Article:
A Dream I Had

How often do you remember your dreams? What form do those dreams take?

I personally go through phases of dream recall. Sometimes, for months on end, I won’t remember a single dream that I’ve had. A vague sort of knowledge of the way the mind works tells me that I’m having dreams, but I’m just not remembering even a hint of them.

Then I’ll go through a phase where I’ll remember my dreams quite vividly for a while after I wake up. They seem to fade easier than other memories, though. I don’t know if this is the case for anyone else, but as detailed as one of my dreams might be, if I don’t write it down or explain it to someone within a short period after waking, I’ll find that it has fled my mind entirely.

I have short, nonsensical dreams at times, where perhaps only one thing happens. Like a dream I’ve had where I was falling through the air, though with no impact in sight, and only the pleasant feeling of air rushing past my skin, rippling my clothes. Or a dream of friends I haven’t seen in a while, only we didn’t really do much other than exist in each other’s presence.

Then there’s the one dream I have with a recurring theme, though it often manifests differently enough that I can’t label the entirety of the dream as something that recurs. I’ll have the sense that one of my teeth is loose, and, upon going to explore the sensation with my tongue, the tooth falls out.Shortly after, all of my teeth free themselves from their roots and I find myself choking and spitting out a mouth full of hard, tiny squares.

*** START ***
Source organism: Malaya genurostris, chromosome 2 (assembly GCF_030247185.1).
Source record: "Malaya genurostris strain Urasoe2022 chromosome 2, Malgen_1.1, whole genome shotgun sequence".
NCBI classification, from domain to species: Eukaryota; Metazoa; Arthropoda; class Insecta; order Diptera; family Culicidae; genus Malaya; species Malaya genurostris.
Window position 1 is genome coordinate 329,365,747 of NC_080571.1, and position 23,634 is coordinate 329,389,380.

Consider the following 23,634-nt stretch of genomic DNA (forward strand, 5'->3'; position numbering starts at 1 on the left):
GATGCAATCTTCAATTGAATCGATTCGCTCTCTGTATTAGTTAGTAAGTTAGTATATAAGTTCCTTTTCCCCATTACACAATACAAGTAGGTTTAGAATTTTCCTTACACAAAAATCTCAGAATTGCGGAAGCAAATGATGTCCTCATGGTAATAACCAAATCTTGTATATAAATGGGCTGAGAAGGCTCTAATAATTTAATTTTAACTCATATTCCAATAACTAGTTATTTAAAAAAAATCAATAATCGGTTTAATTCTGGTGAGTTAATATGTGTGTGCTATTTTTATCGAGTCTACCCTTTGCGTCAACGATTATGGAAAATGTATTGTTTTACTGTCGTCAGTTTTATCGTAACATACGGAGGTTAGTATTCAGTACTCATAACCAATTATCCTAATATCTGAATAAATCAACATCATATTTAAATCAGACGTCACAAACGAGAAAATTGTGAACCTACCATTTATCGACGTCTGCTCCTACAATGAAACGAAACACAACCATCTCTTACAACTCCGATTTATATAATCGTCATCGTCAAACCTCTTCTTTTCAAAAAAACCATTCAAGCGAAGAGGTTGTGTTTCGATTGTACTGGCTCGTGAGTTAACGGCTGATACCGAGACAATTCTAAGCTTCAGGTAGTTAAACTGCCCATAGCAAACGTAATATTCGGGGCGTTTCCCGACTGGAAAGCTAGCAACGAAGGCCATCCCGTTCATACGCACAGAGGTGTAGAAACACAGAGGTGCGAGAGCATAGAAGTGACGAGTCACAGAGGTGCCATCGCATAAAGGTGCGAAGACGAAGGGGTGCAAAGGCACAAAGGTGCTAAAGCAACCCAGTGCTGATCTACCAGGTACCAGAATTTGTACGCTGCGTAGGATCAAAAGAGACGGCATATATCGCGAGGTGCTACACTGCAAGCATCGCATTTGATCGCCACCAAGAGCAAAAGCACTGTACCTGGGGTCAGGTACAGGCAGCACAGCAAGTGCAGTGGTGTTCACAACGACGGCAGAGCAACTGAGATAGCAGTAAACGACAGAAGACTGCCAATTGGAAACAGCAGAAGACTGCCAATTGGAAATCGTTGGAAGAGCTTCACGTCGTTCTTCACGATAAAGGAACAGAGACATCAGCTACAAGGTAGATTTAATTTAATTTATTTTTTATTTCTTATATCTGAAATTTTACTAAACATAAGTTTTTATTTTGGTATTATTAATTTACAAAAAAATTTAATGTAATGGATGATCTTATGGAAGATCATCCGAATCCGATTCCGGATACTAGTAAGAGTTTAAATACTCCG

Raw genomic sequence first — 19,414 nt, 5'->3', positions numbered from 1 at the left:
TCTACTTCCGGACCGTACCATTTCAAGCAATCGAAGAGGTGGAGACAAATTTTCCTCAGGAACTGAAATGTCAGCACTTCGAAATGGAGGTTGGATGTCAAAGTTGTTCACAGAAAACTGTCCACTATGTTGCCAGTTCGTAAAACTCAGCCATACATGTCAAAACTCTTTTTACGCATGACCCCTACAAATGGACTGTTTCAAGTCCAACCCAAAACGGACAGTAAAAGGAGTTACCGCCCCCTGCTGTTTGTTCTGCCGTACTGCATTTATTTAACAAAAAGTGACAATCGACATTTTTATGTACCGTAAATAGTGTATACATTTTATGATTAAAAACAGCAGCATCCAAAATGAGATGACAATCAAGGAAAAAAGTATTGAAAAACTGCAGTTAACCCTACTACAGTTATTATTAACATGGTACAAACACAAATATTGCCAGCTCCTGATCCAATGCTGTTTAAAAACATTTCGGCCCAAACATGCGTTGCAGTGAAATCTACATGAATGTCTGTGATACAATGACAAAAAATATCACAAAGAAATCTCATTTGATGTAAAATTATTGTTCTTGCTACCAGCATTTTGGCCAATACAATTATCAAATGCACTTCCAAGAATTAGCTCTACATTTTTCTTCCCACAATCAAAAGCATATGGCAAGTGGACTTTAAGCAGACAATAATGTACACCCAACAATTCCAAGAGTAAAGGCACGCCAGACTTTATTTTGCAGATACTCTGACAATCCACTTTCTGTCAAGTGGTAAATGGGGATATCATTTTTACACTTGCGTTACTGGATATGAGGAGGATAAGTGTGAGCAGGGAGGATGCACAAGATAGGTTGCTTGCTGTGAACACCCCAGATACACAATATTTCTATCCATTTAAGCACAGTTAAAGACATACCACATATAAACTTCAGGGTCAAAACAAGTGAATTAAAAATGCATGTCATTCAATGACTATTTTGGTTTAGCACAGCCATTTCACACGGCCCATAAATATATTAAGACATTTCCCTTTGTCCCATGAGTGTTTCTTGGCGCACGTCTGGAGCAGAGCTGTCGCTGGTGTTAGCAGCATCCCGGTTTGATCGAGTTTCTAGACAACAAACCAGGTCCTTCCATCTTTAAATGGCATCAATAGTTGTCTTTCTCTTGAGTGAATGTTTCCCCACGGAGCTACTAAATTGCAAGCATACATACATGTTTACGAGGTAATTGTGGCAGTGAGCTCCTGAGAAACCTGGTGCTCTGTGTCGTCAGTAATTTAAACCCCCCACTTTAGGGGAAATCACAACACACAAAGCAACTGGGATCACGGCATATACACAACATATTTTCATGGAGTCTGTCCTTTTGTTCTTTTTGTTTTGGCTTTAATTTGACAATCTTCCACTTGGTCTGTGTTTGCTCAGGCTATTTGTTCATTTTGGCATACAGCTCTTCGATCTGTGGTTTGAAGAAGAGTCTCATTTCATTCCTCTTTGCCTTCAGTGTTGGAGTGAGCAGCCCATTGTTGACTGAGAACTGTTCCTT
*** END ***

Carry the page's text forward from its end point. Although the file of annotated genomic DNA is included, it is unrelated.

Sometimes I experience this more frequently. Sometimes I go long stretches without this element appearing in my dreams at all. I haven’t had such a dream in a while, for which I’m thankful.

The dreams I remember most clearly are those that play out like I’m in sort of immersive, 3D film. I don’t know if other people have this sort of dream, but I have to believe I’m not unique. I often know the other people in the dream and perceive them as my friends or family, even if they’re not real. I think of the dreams in terms of what “I” am doing, when I try to replay or describe it to myself later, but I am not often the main character of the dream. I just happen to be following along from their perspective.

Last night, I had one such dream. I woke up thinking, as I often do, “Well, that was odd.” I don’t tend to have dreams that follow regular, everyday plots. I think most people don’t. Dreams in movies and fictions often make a bit too much sense. Real dreams are foggier and less linear.